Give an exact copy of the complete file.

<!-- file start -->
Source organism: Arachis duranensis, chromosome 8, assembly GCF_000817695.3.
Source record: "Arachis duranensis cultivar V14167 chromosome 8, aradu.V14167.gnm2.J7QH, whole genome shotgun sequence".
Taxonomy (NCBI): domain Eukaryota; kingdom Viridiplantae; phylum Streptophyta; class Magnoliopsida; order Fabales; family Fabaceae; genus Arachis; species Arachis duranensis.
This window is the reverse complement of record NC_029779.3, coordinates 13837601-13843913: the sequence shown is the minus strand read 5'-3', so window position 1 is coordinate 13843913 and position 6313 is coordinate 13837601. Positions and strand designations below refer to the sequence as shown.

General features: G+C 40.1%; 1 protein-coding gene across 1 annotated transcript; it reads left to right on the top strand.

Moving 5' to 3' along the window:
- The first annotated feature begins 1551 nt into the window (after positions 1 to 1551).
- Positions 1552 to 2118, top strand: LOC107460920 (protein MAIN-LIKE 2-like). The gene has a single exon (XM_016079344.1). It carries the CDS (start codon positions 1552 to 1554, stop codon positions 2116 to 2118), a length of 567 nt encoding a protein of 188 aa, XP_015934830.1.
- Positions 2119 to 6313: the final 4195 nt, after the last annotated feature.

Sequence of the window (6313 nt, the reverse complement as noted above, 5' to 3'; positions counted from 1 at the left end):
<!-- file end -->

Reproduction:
Source organism: Arachis duranensis, chromosome 8, assembly GCF_000817695.3.
Source record: "Arachis duranensis cultivar V14167 chromosome 8, aradu.V14167.gnm2.J7QH, whole genome shotgun sequence".
Taxonomy (NCBI): domain Eukaryota; kingdom Viridiplantae; phylum Streptophyta; class Magnoliopsida; order Fabales; family Fabaceae; genus Arachis; species Arachis duranensis.
This window is the reverse complement of record NC_029779.3, coordinates 13837601-13843913: the sequence shown is the minus strand read 5'-3', so window position 1 is coordinate 13843913 and position 6313 is coordinate 13837601. Positions and strand designations below refer to the sequence as shown.

General features: G+C 40.1%; 1 protein-coding gene across 1 annotated transcript; it reads left to right on the top strand.

Moving 5' to 3' along the window:
- The first annotated feature begins 1551 nt into the window (after positions 1 to 1551).
- Positions 1552 to 2118, top strand: LOC107460920 (protein MAIN-LIKE 2-like). The gene has a single exon (XM_016079344.1). It carries the CDS (start codon positions 1552 to 1554, stop codon positions 2116 to 2118), a length of 567 nt encoding a protein of 188 aa, XP_015934830.1.
- Positions 2119 to 6313: the final 4195 nt, after the last annotated feature.

Sequence of the window (6313 nt, the reverse complement as noted above, 5' to 3'; positions counted from 1 at the left end):